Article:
I used to be afraid of solitude, but I understand it better now. I grew up surrounded by family and friends and only a few years ago found myself living entirely alone.
At first loneliness was everpresent, like a wave, coming and going and bringing awful moments of despair and doubt, crying and self-pity. It was like a disease. It was abnormal and painful.
In a natural and easy way however I caught a few moments of quiet solitude, of being alone with my thoughts and being calm. I started to see the difference between loneliness and solitude.
I stopped trying to fight the loneliness, and replaced the feeling of loneliness with the higher idea of solitude, and I began to value more and more my moments of solitude and quiet. I started noticing other things beside my own condition, started turning more outward.
It was a nice change for me, having this solitude open me up to other people and other things. I discovered my kids and my family, my friends and their lives; I discovered more and more going on around me by this calm stillness of solitude.
In 1998 I built Videoranch, the idea being to create a virtual world that I could socialize in with other people, a world of just hanging out in a pleasant virtual place.
Then in 2006 I came up with the process of embedding live video in the virtual world where the virtual audience could communicate in real time with the live video performers. The virtual audience and the performers could all talk to and see each other.
It was a bit strange at first – sitting alone at a computer and talking and interacting and playing with people all over the world.
About the same time I started playing World of Warcraft, and other games. I knew my kids had played Dungeons and Dragons while young, but it never interested me, except for their involvement. I was like most parents watching their kids play.
Warcraft was the first time I ever had the experience of playing a game in a virtual world with so many people, and I loved it when my kids and I started playing together.
Videoranch does not have game play – but it does have live performances.
Over the next few years from 2006 to 2010, I played in both worlds and watched them. When Victoria, my wife of twenty five years and I split I was heartbroken and withdrew into my loneliness and sorrow.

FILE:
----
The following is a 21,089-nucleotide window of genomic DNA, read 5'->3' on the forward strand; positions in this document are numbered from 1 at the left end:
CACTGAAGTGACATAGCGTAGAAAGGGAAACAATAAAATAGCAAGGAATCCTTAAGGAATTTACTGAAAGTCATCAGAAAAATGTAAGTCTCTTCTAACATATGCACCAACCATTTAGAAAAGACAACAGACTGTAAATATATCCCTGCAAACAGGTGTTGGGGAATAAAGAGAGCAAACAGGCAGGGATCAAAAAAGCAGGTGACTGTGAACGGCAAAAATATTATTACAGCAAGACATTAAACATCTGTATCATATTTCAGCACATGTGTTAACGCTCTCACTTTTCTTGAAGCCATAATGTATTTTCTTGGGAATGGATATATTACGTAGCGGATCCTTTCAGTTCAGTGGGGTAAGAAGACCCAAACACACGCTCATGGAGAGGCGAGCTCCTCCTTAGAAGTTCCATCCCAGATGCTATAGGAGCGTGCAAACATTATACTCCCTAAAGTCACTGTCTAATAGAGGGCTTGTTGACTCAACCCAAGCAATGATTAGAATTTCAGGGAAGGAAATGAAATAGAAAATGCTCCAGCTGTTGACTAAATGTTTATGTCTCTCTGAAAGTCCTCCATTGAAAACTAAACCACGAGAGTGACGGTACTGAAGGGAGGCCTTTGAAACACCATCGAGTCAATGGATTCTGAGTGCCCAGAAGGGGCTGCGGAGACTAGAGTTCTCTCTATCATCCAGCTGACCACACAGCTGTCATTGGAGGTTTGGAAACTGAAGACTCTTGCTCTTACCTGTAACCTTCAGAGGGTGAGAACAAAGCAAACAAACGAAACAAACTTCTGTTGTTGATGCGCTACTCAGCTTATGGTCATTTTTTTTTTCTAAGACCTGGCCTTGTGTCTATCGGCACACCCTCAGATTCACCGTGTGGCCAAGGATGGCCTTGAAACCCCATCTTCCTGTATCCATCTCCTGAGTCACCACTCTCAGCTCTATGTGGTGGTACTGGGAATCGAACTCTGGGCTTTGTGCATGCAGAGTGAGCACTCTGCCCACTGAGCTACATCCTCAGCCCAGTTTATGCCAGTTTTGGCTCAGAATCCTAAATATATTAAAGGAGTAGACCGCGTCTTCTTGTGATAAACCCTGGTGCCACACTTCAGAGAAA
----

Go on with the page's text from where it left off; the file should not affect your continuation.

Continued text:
I set Videoranch and WoW aside.
But I missed those worlds, and bit by bit I started to think about those virtual worlds and all the real people that populate them.
It wasn’t until my recognition of the high value of solitude that I was open enough to realize what good thing these virtual worlds could be. The more I savored my solitude, the more I saw these worlds as community, and my interest in VR and WoW returned.
Christian and Circe, my oldest son and SO, started playing concerts in the virtual world through a 2D site and I enjoyed watching them play and sing. (Grown up kids with serious skills are a lot of fun to have around.)
So this last year I worked on Videoranch, and created VR3D and VR2D to accommodate C&C among others. I put in a tip jar so they could ply their trade, and people could contribute. I set up a few more goodies so Mac users can watch, even if it is only from the 2D site, and communicate with the rest of the audience.
C&C are on their way up to day to Videoranch to play a concert tomorrow, Dec 7th at 3PM PST in Videoranch. While they were here over Thanksgiving holidays we all played Warcraft together, Jonathan built a toon to play in WoW and joined us. It was a joyful and happy time together. They were here all week.
But finally, when they all went home, I was glad to see them go. I was glad to return to my blessed solitude, where all my kids are in my thoughts along with all the other ideas that populate my thinking.
These ideas that grow in solitude are strong, beautiful, calming, creative ideas that reach out and lift me up in their altitude, to their mountain tops. On those mountain tops I see all these virtual worlds and virtual people, experience extraordinary moments of happiness and comfort where people connect in the real world.
The Videoranch experience has been one of the richest I have had so far – and it has uncovered for me this possibility of having solitude and peace surrounded by people and ideas in a world I never knew.
If you get a chance to stop by tomorrow into Videoranch we would love to see you.
If you are a WoW player, say hi. My WoW guilds are Videoranch on Alliance and Welach on the Horde side. A player who’s game name is Darkopal runs them.
See you tomorrow Dec 7th at 3PM Pacific time in Videoranch if you can make -- singing and laughing. Dancing like no one is watching